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06-13-2013 12:21 PM

Consider making an indicator variable for a predictor with 3 levels. Suppose the color variable can be red, blue, or white.

select(color);

when('red')

do;

i_Red = 1;

i_Blue = 0;

end;

when('blue')

do;

i_Red = 0;

i_Blue = 1;

end;

when('white')

do;

i_Red = 0;

i_Blue = 0;

end;

If we had a fourth level, how would I generalize the above procedure? If we added the color purple, would I have to redo all the code to something along the lines of:

when('purple')

do;

i_Purple = 1;

i_Red = 0;

i_Blue = 0;

i_White = 0;

end;

And after I have successfully created an indicator variable, how do I go about calling it for a procedure? If I wanted to run the regression procedure, would it be something like:

proc reg data = data_1;

model y*color;

when color = 'white'

end;

Thanks in advance.

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06-13-2013 12:53 PM

Look at PROC GLMMOD. It will create a dataset with indicator variables on it. Your syntax for proc reg will not work--check the model statement.

Steve Denham

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06-13-2013 12:56 PM

Depending on the procedure SAS will do that for you with a Class Statement. Look at how it parameterizes it though, GLM/EFFECT/REF. Generally you want REF but its not the default method.

That would be my starting point, what procs are you looking at.

Coding systems for categorical variables in regression analysis

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06-13-2013 01:00 PM

I was told that I could not use proc glm. I'm supposed to get familiar with how to do things without it. So I'm trying to generalize the method I learned for categorical variables with 3 levels.

I'm mainly limited to using proc reg.

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06-13-2013 01:07 PM

So this is a homework type problem?

Almost every SAS proc has access to a CLASS statement. For those that don't, then the GLMMOD procedure was created to generate consistent coding for categorical variables. To not use it would be equivalent (to me) to requiring that you write the code in assembler language.

Steve Denham

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06-13-2013 01:12 PM

Correct, this is a homework question. I'm not very well-acquainted with SAS, so I'm not sure what you mean by assembler language.

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06-13-2013 01:18 PM

Assembler language is what was used back in mainframe days. Fortran mapped commands into assembler which were then converted into the actual binary code. Asking you to write code to do something that has already been verified to work correctly when you use the given PROC falls into that kind of request to my mind. Why write low level code, when a higher level version is readily available?

(As you may have guessed, I'm not a real great programmer--but I can do an awful lot in SAS using various PROCs.)

Steve Denham

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06-13-2013 01:26 PM

Ah, I see. Well my teacher explained that a lot of people use proc glm for everything, but they don't know what they're doing or what they're looking for since they don't know what it actually does unless you actually know what some of the lower-level code does.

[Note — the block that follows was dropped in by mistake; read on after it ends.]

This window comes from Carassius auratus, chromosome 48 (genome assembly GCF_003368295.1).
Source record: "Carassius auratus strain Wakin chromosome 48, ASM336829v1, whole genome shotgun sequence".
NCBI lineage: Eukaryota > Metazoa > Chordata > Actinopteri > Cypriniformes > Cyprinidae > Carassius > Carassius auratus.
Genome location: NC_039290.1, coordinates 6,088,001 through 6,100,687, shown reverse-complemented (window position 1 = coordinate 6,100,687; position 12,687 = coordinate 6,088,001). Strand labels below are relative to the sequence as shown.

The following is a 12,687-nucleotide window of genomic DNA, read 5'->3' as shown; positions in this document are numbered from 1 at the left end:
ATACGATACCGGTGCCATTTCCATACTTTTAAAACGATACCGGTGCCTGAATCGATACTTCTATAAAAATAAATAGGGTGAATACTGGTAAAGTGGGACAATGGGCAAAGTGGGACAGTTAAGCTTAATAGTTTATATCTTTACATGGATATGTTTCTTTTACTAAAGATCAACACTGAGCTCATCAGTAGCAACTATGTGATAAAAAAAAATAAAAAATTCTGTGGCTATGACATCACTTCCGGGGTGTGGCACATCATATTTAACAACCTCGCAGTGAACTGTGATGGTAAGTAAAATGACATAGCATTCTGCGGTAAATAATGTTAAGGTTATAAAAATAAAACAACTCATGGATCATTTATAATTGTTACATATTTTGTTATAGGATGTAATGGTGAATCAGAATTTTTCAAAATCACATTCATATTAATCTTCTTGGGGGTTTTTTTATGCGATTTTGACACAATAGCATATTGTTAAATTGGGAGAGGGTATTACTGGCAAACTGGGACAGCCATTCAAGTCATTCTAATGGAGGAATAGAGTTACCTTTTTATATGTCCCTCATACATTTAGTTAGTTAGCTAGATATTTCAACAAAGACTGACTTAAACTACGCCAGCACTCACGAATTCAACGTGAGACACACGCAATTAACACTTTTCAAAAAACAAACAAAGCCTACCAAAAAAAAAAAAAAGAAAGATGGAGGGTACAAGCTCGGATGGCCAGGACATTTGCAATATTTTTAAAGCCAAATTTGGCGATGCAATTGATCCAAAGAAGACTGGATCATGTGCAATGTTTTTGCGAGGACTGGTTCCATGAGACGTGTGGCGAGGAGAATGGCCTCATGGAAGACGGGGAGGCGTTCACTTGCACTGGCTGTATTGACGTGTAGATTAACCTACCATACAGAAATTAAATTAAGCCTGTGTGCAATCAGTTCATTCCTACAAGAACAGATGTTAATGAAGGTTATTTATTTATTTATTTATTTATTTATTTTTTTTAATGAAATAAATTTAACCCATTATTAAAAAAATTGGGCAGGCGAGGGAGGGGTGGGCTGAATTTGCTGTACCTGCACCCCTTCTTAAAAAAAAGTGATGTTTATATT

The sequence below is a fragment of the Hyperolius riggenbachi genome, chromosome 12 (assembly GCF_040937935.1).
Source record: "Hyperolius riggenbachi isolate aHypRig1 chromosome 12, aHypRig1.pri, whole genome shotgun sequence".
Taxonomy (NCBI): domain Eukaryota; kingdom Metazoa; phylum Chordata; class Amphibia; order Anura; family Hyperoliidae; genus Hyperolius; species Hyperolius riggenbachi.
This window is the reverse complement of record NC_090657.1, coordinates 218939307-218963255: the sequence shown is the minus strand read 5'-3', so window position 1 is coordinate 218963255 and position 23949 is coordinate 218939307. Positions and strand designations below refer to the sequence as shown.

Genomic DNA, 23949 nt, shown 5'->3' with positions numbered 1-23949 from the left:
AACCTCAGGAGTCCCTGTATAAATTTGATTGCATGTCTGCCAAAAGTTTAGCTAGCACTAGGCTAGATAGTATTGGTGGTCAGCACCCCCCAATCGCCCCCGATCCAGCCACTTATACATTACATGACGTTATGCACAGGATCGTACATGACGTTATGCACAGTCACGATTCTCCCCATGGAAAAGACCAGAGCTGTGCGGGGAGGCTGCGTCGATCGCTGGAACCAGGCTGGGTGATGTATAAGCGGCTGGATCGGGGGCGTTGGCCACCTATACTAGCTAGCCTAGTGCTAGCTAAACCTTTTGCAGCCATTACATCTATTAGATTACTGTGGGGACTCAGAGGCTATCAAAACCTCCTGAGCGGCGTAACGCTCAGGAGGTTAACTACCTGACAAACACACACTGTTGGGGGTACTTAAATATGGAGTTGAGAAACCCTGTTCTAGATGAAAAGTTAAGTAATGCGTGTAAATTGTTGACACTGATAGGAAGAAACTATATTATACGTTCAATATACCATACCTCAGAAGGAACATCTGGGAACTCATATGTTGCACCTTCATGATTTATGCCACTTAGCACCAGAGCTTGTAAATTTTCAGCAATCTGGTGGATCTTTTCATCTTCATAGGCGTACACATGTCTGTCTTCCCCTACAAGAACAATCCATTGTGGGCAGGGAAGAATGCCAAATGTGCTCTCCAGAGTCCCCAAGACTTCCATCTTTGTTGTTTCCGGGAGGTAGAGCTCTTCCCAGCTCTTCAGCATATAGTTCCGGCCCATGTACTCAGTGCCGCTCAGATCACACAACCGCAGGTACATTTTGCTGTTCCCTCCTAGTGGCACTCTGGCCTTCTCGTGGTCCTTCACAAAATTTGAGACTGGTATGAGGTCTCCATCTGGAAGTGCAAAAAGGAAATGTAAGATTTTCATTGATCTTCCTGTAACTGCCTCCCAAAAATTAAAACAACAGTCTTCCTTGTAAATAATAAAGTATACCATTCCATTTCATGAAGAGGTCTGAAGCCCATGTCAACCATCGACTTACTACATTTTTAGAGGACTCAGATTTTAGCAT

I'm assuming for indicator variables, when you have 4 levels, you want 3 indicators. So you basically want {1, 0, 0, 0} for 3 of them, and one with all 0's?

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06-13-2013 01:55 PM

No, I see. Your instructor is wise--I've seen a lot of GLM used inappropriately because people didn't know what they were doing (which can be corrected fairly easily and what your instructor is trying to do with this exercise) or they assumed it did something that it just cannot do.

So, look in the documentation under Shared Concepts and Topics for Levelization of Classification Variables and Parameterization of Model Effects. In particular, take a look at REF and GLM coding. I'm just not the right person to ask about data step coding to get there.

Steve Denham

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06-13-2013 01:59 PM

This is an example that uses PROC TRANSPOSE to create indicator variables. You don't have to know now many levels of COLOR you have. It then uses PROC STDIZE to poke zeros into the missing values and then fits the model with REG and includes a TEST statement to compute the COLOR main effect. (you will need to know about the names of the indicator variables to write this statement or you could use code gen). Then it does GLM to check.

length color $

do i =

color = chooseC(rantbl(

y = rannor(

output;

end;

retain one

by i y;

var one;

id color;

var i_:;

model y = i_:;

color: test i_red, i_blue, i_green;

class color;

model y = color;

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06-13-2013 02:21 PM

See--that's what a real SAS programmer, not a PROC hacker like me, can come up with.

Steve Denham

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06-13-2013 02:42 PM

Thanks for the help everyone.

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06-13-2013 01:25 PM

I'd actually disagree. It's useful to teach students how categorical variables are treated in regression, but they should learn both methods.

Do it in Proc Reg and then compare with with PROC GLM or whatever the applicable proc is.

And PROC GLM is not GLMMOD, different procs, different purposes entirely.

**The GLMMOD procedure constructs the design matrix for a general linear model; it essentially constitutes the model-building front end for the GLM procedure.**